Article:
After we came back, I parked the car. The officer and I went back inside RTA. H came almost running to know how the test went. I told him that I was alright. The officer called out my name and I had butterflies in my stomach. He said, with the same robotic expressionless voice, “Congratulations, you passed”. Believe me, it sounded too good to be true. I just couldn’t wait to tell Abbas and make him fall off his chair. H was finally relieved and was very proud. That, my friends, is how I succeeded in achieveing what I thought was not my cup of tea.

PS: For those curious, Abbas is still not able to believe that I got the licence.

PPS: I have kept my precious I-got-my-DL-in-the-first-attempt trump card to use in occasions if and when he tries to show me upper hand while driving

Special thanks to all you lovely people (you know who you are) for the encouragement. Wouldn’t have done it without you.

Love,

Seema

 

 

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Posted by on April 20, 2017 in Uncategorized

 

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Driving diary – Part 2

Continued from Part 1 here:

After my initial goal of getting my driving license flew out of the window, it left us alone till I turned 31. That one year went by with endless running around over the weekends for house hunt, selection appointments and tonnes of other commitments. As the next birthday dawned I realized how I had one item on my checklist before I turned 30 but a whole year passed by without me sitting behind the wheels. I wondered if I would ever get that box ticked ever in my life (Yeah, I can get a bit dramatic from time to time). Whenever I would look at women driving on the road so confidently, I would tell myself how I had failed at learning this life skill and had to always be dependent on Abbas. I had given up the slightest hope of driving. Let alone aiming at getting a license.

And then the universe conspired to slam me with so many of my friends and acquaintances getting their driving licenses. Although I was happy for all of them from the bottom of my heart, it drove me nuts and made me feel like a total loser. I slowly started asking Abbas to let me drive and practice when we went out together. But husbands, I tell ya! Abbas would pant, yell, sigh, scream, hallucinate in the passenger seat and make me go bananas. He once shouted at me thinking I was driving too much towards the left that he thought I was going to bang all the parked cars to my left like some Rohit Shetty movie. We would then return to our designated seats to regain normalcy.

One of my friends informed me that she had got the DL on her 5th attempt. She told me how the officer almost yelled at her saying “You will kill me”. She insisted that if she could do it, anyone could. The only key is to not give up. It stuck with me. Also there were posts by RM and DM about how they got their DLs and the thought of getting DL started haunting me. One of my friends M got her driving license in February and told me how her instructor was amazing and gave me his contact number. I declared to Abbas that I was going to book my driving test first. I would keep procrastinating otherwise. If I had a date fixed, I would certainly work towards it. So we booked 31st March for the driving test.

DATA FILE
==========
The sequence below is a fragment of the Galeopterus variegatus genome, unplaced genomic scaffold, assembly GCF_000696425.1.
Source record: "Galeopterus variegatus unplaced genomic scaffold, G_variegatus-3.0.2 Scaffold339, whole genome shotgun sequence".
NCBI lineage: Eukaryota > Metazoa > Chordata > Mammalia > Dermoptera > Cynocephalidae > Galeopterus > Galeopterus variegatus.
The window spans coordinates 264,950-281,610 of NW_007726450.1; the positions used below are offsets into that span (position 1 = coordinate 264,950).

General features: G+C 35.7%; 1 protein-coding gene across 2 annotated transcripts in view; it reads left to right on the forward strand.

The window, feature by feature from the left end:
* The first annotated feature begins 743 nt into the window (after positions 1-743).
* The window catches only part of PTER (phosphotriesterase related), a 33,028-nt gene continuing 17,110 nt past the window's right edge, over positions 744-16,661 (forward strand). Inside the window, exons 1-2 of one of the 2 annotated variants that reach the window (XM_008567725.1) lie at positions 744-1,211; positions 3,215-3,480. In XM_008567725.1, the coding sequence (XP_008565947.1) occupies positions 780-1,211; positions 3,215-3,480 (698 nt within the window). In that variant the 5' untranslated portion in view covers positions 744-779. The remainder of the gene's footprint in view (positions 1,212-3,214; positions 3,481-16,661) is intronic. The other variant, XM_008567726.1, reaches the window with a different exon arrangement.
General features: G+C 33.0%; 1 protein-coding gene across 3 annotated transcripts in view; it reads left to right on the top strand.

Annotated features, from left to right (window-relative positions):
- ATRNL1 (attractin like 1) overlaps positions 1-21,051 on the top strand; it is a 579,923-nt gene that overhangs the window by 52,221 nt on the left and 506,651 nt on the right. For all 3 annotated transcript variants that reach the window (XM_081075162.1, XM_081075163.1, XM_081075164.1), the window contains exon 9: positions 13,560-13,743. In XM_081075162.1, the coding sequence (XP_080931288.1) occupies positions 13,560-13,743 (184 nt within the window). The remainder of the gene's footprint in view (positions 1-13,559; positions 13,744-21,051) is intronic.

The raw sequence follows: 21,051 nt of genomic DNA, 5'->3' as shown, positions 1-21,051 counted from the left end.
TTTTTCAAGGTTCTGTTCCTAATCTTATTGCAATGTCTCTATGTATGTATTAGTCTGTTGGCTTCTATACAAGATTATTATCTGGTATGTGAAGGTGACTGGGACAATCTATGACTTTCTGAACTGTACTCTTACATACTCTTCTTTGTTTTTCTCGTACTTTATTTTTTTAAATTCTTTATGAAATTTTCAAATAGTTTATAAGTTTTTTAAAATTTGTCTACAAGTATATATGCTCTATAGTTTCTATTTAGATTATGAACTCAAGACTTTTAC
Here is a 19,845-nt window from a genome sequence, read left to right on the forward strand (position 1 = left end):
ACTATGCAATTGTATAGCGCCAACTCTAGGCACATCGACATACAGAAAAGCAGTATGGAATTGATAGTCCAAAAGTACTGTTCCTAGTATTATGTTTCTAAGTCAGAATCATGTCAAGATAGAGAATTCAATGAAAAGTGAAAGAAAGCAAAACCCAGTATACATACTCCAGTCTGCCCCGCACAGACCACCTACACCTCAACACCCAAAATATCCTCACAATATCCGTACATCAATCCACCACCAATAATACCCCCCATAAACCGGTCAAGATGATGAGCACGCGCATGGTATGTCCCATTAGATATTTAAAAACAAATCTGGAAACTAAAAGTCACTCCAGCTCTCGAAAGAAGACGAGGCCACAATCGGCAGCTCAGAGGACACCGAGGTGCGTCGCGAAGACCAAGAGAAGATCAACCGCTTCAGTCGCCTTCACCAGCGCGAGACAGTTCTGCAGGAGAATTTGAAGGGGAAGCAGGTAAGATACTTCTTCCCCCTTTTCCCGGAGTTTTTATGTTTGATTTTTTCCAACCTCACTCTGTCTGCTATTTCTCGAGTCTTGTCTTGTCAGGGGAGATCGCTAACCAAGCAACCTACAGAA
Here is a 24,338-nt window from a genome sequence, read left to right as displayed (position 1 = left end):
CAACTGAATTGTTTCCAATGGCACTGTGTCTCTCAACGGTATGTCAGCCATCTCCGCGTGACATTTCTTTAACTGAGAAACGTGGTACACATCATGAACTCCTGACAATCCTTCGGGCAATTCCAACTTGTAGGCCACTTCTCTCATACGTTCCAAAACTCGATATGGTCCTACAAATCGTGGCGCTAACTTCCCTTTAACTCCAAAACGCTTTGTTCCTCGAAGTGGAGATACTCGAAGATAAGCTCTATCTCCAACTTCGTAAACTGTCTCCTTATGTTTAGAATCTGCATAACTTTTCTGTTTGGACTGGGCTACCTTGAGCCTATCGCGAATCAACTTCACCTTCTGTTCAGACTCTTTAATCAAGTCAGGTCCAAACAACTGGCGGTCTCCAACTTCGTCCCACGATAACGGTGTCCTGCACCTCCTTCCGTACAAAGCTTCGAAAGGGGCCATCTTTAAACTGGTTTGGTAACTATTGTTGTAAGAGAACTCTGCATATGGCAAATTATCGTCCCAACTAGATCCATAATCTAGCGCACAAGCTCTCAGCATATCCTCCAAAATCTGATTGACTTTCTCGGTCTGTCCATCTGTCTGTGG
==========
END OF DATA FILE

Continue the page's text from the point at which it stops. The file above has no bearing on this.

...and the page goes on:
There were almost 2 months at my disposal to get ready to face the demon (In this case the Driving Test Officer). We had too many things going in February, so I decided to start taking lessons from the instructor in March. I thought I would practice with Abbas in February. Abbas would let me drive only in quiet eerie streets as he would lose his mind as soon as he sat in the passenger seat. One evening when I was in high spirits about driving, I said that I would drive to our favourite restaurant. All was well till I did some silly mistake and Abbas yelled at me. I totally went blank and my mind wandered elsewhere. I jumped two signals, Abbas snapped! He lost his temper and I was too stunned to react. I don’t know how we reached the place. We parked the car and had our meal without any conversation with each other. We were only talking to Mantam and in our own heads. I kept asking myself how I could jump signals and that I had been a hazard on the road. One voice in my told me that I must never drive ever again in my life, the other backed Abbas and supported his reaction, and the last one calmed me down and asked me to get the keys and drive back home again or this incident would prove a major setback again in my driving journey. I had to overcome it by driving again at the earliest.

When we walked towards the car park, two voices in my head were battling with each other – to drive or not! As we reached the car, Abbas, who was silent till then, brought his right hand towards me and handed me the car keys and smiled. I grabbed it, I just had to! I drove decently back home although he had to park the car as I was still confused about the direction in which the car moves in reverse gear! Sigh….

To be continued….

 
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Posted by on April 16, 2017 in Uncategorized

 

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Driving diary – Part 1

Started this with a part 1 as I know I will have many parts to follow.

The first time I sat in that dreaded seat behind the steering wheel was when I turned 18. My Annu (dad) wanted me to get a driving license. He took me in his car early morning one day to a barren land and asked me to try my hand. I still remember my first attempt at trying to do a U-turn, which went on to become an O turn as I didn’t even know that the steering had to be maneuvered back to straighten the wheels after the U is complete! I hated shifting gears to the core. The car would behave like a living being with it’s own mood swings as it would stop oddly out of the blue. My dad got me enrolled in a driving class to teach me how to tame the strong-willed monster. I finished my course and somehow got the license, don’t ask me how. I never drove again!